Cardiac resynchronization with sequential biventricular pacing for the treatment of moderate-to-severe heart failure

Angel R. León, William T. Abraham, Susan Brozena, James P. Daubert, Westby G. Fisher, John C. Gurley, Chang Seng Liang, George Wong

Research output: Contribution to journalArticlepeer-review

172 Scopus citations


OBJECTIVES: The InSync III study evaluated sequential cardiac resynchronization therapy (CRT) in patients with moderate-to-severe heart failure and prolonged QRS. BACKGROUND: Simultaneous CRT improves hemodynamic and clinical performance in patients with moderate-to-severe heart failure (HF) and a wide QRS. Recent evidence suggests that sequentially stimulating the ventricles might provide additional benefit. METHODS: This multicenter, prospective, nonrandomized, six-month trial enrolled a total of 422 patients to determine the effectiveness of sequential CRT in patients with New York Heart Association (NYHA) functional class III or IV HF and a prolonged QRS. The study evaluated: whether patients receiving sequential CRT for six months experienced improvement in 6-min hall walk (6MHW) distance, NYHA functional class, and quality of life (QoL) over control group patients from the reported Multicenter InSync Randomized Clinical Evaluation (MIRACLE) trial; whether sequential CRT increased stroke volume compared to simultaneous CRT; and whether an increase in stroke volume translated into greater clinical improvements compared to patients receiving simultaneous CRT. RESULTS: InSync III patients experienced greater improvement in 6MHW, NYHA functional class, and QoL at six months compared to control (all p < 0.0001). Optimization of the sequential pacing increased (median 7.3%) stroke volume in 77% of patients. No additional improvement in NYHA functional class or QoL was seen compared to the simultaneous CRT group; however, InSync III patients demonstrated greater exercise capacity. CONCLUSIONS: Sequential CRT provided most patients with a modest increase in stroke volume above that achieved during simultaneous CRT. Patients receiving sequential CRT had improved exercise capacity, but no change in functional status or QoL.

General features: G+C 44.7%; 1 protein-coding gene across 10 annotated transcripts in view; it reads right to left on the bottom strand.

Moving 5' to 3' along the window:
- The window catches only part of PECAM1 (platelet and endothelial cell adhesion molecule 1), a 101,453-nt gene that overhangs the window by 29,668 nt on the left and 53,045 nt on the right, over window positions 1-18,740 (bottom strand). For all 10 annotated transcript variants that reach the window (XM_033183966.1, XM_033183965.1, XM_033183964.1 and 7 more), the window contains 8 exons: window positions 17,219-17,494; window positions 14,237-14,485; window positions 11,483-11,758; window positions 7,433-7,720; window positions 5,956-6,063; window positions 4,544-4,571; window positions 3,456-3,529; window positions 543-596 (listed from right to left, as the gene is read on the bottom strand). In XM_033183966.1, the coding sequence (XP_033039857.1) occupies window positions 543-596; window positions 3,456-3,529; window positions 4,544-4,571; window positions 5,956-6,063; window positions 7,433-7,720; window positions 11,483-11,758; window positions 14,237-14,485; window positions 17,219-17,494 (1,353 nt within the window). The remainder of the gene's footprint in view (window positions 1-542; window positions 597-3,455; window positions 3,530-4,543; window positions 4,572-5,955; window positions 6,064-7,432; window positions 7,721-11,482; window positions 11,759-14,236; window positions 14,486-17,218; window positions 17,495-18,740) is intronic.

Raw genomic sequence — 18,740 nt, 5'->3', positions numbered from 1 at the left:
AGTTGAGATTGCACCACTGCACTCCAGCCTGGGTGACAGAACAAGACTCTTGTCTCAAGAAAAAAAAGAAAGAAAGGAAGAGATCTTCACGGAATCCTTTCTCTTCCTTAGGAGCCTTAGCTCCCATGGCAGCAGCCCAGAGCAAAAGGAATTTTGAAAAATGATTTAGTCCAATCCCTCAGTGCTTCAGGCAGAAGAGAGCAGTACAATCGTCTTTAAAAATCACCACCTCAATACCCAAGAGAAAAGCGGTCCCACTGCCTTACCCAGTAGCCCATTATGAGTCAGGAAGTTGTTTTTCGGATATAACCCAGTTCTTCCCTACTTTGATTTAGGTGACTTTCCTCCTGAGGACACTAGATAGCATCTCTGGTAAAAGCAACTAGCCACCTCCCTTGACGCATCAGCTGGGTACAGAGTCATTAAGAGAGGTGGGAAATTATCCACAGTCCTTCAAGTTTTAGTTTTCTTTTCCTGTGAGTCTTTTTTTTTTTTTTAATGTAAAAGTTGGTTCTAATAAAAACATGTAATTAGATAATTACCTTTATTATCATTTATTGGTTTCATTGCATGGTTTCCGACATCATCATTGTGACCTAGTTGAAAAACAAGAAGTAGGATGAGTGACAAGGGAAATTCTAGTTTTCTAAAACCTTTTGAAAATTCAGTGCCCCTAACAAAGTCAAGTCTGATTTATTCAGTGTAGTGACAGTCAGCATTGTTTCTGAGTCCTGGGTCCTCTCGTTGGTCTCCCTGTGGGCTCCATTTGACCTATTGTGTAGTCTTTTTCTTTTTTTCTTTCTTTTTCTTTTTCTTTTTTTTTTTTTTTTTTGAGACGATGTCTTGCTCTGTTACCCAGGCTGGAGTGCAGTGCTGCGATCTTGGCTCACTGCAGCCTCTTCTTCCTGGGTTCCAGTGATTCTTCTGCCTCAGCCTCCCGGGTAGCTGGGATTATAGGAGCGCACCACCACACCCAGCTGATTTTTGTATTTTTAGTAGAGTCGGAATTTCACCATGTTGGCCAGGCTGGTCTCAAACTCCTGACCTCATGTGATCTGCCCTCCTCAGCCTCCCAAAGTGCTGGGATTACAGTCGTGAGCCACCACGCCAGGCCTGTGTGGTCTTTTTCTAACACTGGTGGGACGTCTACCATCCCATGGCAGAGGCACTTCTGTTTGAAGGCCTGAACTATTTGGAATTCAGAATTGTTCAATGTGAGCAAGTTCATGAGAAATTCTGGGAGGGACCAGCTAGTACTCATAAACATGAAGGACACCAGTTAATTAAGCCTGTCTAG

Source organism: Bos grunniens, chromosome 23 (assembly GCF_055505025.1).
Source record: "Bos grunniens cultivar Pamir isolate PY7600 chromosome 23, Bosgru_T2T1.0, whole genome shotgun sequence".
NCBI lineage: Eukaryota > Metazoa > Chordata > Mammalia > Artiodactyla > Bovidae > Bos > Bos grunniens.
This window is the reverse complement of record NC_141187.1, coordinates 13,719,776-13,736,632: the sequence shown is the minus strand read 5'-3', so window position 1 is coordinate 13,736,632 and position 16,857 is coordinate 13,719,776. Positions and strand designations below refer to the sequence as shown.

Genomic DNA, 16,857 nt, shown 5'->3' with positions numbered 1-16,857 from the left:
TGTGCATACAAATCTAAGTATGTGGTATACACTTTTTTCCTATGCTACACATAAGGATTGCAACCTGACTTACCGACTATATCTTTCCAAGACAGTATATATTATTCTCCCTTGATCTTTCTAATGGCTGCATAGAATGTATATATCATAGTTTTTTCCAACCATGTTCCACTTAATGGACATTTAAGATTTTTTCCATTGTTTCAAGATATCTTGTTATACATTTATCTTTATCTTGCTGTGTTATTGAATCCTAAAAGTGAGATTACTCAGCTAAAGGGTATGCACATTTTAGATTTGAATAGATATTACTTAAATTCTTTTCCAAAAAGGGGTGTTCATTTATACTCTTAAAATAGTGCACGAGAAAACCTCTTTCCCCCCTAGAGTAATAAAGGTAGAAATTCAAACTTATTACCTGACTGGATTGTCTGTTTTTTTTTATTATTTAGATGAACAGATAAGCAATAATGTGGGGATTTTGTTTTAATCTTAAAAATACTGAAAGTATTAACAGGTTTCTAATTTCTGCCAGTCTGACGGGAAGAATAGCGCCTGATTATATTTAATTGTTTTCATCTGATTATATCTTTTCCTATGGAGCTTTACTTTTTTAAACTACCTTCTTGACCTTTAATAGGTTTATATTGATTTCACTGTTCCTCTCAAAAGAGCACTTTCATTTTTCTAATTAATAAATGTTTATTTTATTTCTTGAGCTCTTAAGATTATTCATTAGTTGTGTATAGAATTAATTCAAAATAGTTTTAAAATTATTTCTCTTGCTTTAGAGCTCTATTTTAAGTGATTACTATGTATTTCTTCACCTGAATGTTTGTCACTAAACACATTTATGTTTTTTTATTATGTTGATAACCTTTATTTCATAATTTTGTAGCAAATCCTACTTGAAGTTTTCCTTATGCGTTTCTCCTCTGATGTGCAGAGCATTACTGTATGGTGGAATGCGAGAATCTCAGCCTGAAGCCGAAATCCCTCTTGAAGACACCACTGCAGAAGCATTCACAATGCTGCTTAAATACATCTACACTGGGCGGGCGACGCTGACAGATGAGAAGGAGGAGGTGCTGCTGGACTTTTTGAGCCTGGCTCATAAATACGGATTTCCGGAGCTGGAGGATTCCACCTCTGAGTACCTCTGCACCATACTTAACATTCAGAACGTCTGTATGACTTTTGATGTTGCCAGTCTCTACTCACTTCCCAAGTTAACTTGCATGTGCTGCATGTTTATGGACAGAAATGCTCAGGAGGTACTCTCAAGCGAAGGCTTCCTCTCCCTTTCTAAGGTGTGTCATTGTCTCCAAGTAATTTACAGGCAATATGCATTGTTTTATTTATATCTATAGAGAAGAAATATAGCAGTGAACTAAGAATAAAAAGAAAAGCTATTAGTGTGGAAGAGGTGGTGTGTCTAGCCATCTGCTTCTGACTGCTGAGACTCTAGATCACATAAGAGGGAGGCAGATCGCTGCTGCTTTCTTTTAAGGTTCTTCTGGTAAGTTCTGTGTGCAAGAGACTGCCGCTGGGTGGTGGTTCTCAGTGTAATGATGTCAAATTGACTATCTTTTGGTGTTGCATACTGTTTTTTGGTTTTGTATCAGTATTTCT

Original languageEnglish
Pages (from-to)2298-2304
Number of pages7
JournalJournal of the American College of Cardiology
Issue number12
StatePublished - Dec 20 2005

Bibliographical note

Funding Information:
This study was supported by Medtronic Inc., Minneapolis, Minnesota. Drs. Leon, Abraham, Brozena, Daubert, Fisher, and Gurley have been speakers for Medtronic Inc. Drs. Leon, Abraham, Daubert, and Fisher are consultants to Medtronic Inc.

ASJC Scopus subject areas

  • Cardiology and Cardiovascular Medicine


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